A newsletter for those who preserve food at home.

How to Determine Spoilage in Home-Canned Goods

Spoiled jam

Spoilage in home-canned food does happen. Make sure you examine your jars carefully before serving food from them to your family, friends or pets. There are definite signs to look for, but always keep in mind that botulism can be undetectable in home-canned foods. Even a small taste of this disease-causing toxin can be fatal, the Centers for Disease Control and Prevention warns.

Stay safe by not tasting food from a jar that shows signs of spoilage. A jar with an unsealed li can be a sign of spoilage even if you see no other indications. Growth of spoilage bacteria and yeast can produce gas, which pressurizes the food, swells lids and breaks jar seals. Never use foods from containers that have:

  • Loose or bulging lids on jars
  • Foul odor
  • Mold

Many people believe it is safe to scrape mold from sweet spreads and then consume the product. But it is best if you do not open a jar with mold in it at all, and, if mold grows after you open the jar, dispose of the product. For items like pickles, cloudy brine inside the jar is a sign that bacteria are starting to grow.

Spoiled food needs to be disposed of properly. If you have jars that are still sealed but show signs of spoilage, you can leave the jars intact and place them in a heavyweight garbage bag, close the bag and place it in the trash.

If you have spoiled food jars that are not sealed, detoxify the jars before disposing of them. Contact with botulinum toxin can be fatal whether it is ingested or enters through an opening in the skin, so take care to avoid contact with suspect foods or liquids. Follow these steps to dispose of foods that may be contaminated:

Wear rubber or heavy plastic gloves when you handle the suspect foods or clean up contaminated work surfaces and equipment.

  1. Remove the lids from the jars. Carefully place both the jars and the lids on their sides in a large pan.
  2. Add water to the pan until it is 1 inch above the jars.
  3. Cover the pan and bring the water to a boil. Boil for 30 minutes to detoxify any possible botulism toxin in the food.
  4. Cool and discard the containers, their lids and the food in the trash.

To decontaminate your work surfaces, equipment and other items that may have been exposed to suspect food or liquid, use a fresh solution of 1 part unscented liquid household chlorine bleach to 5 parts clean water.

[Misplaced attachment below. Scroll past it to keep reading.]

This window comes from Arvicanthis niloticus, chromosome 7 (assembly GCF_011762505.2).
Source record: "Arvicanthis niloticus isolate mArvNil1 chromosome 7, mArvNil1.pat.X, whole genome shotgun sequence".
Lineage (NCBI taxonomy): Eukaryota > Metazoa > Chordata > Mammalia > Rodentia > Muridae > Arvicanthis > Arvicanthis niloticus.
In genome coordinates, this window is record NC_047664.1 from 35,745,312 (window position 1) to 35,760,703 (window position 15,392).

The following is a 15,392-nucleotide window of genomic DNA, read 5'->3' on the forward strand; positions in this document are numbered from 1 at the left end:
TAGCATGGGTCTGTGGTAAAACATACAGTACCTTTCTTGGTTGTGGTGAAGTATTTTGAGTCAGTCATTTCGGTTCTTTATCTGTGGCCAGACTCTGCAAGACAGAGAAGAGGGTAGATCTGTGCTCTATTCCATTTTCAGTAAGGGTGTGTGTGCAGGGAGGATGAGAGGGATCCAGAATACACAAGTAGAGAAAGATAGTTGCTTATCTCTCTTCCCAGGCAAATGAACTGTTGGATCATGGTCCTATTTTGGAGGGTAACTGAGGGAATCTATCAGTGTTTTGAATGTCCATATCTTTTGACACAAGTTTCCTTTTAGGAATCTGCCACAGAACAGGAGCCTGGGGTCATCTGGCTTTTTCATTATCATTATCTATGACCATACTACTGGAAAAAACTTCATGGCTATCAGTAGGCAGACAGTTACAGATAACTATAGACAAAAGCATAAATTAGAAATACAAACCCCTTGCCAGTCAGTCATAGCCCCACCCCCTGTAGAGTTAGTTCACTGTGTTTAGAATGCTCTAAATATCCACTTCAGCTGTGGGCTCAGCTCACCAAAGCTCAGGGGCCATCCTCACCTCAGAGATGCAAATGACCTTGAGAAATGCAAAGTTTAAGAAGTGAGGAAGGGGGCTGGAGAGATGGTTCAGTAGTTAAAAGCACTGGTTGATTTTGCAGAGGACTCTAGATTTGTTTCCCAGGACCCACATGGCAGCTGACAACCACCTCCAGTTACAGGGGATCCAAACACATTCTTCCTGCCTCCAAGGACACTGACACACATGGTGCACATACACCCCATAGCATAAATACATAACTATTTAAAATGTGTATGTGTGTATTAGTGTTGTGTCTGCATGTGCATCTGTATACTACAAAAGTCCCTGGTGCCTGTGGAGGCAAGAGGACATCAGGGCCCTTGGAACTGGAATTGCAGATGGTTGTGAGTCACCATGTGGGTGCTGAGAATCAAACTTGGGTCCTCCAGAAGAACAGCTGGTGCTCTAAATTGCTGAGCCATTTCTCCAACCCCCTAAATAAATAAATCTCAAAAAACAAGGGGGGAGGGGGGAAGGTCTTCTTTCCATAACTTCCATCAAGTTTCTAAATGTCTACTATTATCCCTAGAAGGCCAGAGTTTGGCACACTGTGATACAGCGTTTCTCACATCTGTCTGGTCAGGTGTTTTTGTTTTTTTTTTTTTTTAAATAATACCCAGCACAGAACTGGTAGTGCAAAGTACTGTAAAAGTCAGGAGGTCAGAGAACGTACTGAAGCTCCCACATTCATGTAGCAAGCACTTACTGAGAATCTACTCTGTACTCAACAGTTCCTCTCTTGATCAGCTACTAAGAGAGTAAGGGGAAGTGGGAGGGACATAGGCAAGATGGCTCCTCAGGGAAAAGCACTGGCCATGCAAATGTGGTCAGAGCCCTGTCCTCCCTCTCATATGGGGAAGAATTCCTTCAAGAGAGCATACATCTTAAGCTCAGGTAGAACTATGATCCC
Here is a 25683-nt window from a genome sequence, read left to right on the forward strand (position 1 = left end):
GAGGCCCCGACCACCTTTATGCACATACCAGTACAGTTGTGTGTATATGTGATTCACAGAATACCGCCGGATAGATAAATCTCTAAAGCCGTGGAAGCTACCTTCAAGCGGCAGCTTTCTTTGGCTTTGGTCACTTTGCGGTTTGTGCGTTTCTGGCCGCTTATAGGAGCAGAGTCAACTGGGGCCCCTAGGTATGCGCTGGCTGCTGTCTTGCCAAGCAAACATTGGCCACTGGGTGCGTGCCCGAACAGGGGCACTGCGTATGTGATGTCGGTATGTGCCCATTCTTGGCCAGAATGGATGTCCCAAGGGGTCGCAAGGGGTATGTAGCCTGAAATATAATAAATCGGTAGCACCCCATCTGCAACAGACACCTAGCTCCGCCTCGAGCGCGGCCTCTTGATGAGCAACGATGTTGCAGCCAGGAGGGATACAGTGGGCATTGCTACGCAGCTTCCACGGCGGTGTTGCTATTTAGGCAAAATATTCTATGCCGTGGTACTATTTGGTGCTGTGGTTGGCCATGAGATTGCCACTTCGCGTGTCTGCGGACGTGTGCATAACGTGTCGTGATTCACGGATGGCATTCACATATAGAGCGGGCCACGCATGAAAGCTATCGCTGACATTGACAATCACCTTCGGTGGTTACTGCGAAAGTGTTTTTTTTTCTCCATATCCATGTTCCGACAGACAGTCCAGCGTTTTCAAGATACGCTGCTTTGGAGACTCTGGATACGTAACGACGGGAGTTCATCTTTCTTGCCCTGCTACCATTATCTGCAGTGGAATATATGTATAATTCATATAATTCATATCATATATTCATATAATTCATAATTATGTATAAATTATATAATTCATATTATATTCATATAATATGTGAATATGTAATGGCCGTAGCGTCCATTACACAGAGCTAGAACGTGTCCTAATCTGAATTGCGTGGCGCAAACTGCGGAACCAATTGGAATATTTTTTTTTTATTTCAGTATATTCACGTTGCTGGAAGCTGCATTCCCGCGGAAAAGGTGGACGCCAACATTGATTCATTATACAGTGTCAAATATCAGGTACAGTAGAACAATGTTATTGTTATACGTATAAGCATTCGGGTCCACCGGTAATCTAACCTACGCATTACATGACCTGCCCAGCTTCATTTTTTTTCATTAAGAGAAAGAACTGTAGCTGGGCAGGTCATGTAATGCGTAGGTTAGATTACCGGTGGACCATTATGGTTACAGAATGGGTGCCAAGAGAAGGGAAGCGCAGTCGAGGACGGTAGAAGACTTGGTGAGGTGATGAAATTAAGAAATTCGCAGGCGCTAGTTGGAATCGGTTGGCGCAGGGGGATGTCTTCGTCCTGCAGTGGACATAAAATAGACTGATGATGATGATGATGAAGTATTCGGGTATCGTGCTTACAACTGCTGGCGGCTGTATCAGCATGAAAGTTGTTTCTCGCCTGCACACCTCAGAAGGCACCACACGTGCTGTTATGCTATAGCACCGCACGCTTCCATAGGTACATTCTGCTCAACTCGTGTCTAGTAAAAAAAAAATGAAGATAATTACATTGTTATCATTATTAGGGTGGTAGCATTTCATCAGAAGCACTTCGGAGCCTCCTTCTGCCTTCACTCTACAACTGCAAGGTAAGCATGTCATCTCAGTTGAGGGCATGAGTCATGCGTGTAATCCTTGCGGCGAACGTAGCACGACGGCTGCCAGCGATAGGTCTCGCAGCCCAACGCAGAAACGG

Spray or wet contaminated surfaces with the bleach solution* and let them stand for 30 minutes. Wearing gloves, wipe up any treated spills with paper towels, being careful to minimize spread of the contamination. Dispose of the paper towels by placing them in a plastic bag before putting them in the trash. Next, apply the bleach solution to all surfaces and equipment again, letting it stand for 30 minutes. Rinse. As a last step, thoroughly wash all detoxified counters, containers, equipment and clothing. Discard your gloves when the cleaning process is complete.

* Bleach is an irritant itself and should not be inhaled or allowed to come in contact with your skin.
Centers for Disease Control and Prevention. 2019. “Home-Canned Foods.” Botulism. Last reviewed June 6, 2019.
National Center for Home Food Preservation. 2018. “Identifying and Handling Spoiled Canned Food.” General Canning Information. Last reviewed May 2018.

Dry Bean Storage

Pouring dry beans into storage containers

Dry beans are a food that many people consider for long-term storage. But just how long can beans be kept in storage without losing nutritional or functional value?

When beans have been stored in regular food-grade bags — that is, either the bag they were purchased in or a regular food storage bag — they are good for one year or up to the expiration date. Beyond that, the beans are not unsafe to eat but lose their oil and become so dry that they are unable to rehydrate correctly. Beans still can be used as a food source even if they are too dry for rehydration — for example, consider grinding over-dry beans to use as bean flour. They are still a good source of protein and can replace other flours as an ingredient.

If beans are stored in food-grade sealed buckets, reduced-oxygen packaging or heavier plastic (Mylar) bags, they can be kept for 10 years or more. Store beans in a cool dark location at 70 degrees F to help them retain their oil for easier rehydration and protect them from losing nutritional value.

To rehydrate dry beans, soak them overnight and rinse them in potable water. Then simmer the beans for two to four hours until they are tender. You typically will need 3 cups of water to rehydrate 1 cup of beans. Parboiling and then soaking the beans on a countertop for several hours is not recommended because the water temperature provides a good growing ground for bacteria that can cause foodborne illness.

Source: Adapted with permission from Fifield, Karen. 2016. “Dry Bean Storage.” Michigan State University Extension. September 16, 2016.
Publication No. HES139